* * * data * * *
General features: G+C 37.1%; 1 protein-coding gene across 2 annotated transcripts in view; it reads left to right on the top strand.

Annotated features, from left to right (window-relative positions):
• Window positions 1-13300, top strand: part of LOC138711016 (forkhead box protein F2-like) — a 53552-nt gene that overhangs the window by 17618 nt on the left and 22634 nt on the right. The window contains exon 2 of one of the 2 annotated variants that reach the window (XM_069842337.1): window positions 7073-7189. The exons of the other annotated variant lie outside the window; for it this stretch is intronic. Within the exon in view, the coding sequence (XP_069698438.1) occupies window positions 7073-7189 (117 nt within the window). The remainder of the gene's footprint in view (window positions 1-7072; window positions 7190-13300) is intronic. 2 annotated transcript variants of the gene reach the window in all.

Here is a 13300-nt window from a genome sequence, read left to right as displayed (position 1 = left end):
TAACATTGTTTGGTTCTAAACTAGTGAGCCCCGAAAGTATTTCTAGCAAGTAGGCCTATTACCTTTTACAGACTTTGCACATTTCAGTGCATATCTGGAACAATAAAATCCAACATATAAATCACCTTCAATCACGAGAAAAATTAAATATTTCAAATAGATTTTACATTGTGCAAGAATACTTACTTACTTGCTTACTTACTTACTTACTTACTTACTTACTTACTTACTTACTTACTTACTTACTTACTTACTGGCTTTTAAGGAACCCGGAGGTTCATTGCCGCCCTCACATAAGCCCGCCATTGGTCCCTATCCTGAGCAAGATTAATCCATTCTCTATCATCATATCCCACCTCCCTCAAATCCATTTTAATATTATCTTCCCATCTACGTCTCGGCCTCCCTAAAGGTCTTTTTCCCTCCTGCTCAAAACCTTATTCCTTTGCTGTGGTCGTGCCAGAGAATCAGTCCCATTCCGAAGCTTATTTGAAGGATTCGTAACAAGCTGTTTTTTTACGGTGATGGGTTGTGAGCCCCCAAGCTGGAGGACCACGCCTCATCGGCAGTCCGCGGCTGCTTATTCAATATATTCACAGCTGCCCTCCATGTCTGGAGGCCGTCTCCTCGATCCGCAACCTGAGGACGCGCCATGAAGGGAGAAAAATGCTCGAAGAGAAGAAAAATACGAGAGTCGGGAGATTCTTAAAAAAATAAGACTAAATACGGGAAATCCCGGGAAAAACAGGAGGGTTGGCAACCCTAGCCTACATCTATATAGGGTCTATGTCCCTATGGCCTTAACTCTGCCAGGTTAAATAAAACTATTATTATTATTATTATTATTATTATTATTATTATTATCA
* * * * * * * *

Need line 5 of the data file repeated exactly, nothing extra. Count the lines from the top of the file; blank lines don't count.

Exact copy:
TAACATTGTTTGGTTCTAAACTAGTGAGCCCCGAAAGTATTTCTAGCAAGTAGGCCTATTACCTTTTACAGACTTTGCACATTTCAGTGCATATCTGGAACAATAAAATCCAACATATAAATCACCTTCAATCACGAGAAAAATTAAATATTTCAAATAGATTTTACATTGTGCAAGAATACTTACTTACTTGCTTACTTACTTACTTACTTACTTACTTACTTACTTACTTACTTACTTACTTACTTACTTACTGGCTTTTAAGGAACCCGGAGGTTCATTGCCGCCCTCACATAAGCCCGCCATTGGTCCCTATCCTGAGCAAGATTAATCCATTCTCTATCATCATATCCCACCTCCCTCAAATCCATTTTAATATTATCTTCCCATCTACGTCTCGGCCTCCCTAAAGGTCTTTTTCCCTCCTGCTCAAAACCTTATTCCTTTGCTGTGGTCGTGCCAGAGAATCAGTCCCATTCCGAAGCTTATTTGAAGGATTCGTAACAAGCTGTTTTTTTACGGTGATGGGTTGTGAGCCCCCAAGCTGGAGGACCACGCCTCATCGGCAGTCCGCGGCTGCTTATTCAATATATTCACAGCTGCCCTCCATGTCTGGAGGCCGTCTCCTCGATCCGCAACCTGAGGACGCGCCATGAAGGGAGAAAAATGCTCGAAGAGAAGAAAAATACGAGAGTCGGGAGATTCTTAAAAAAATAAGACTAAATACGGGAAATCCCGGGAAAAACAGGAGGGTTGGCAACCCTAGCCTACATCTATATAGGGTCTATGTCCCTATGGCCTTAACTCTGCCAGGTTAAATAAAACTATTATTATTATTATTATTATTATTATTATTATTATTATCA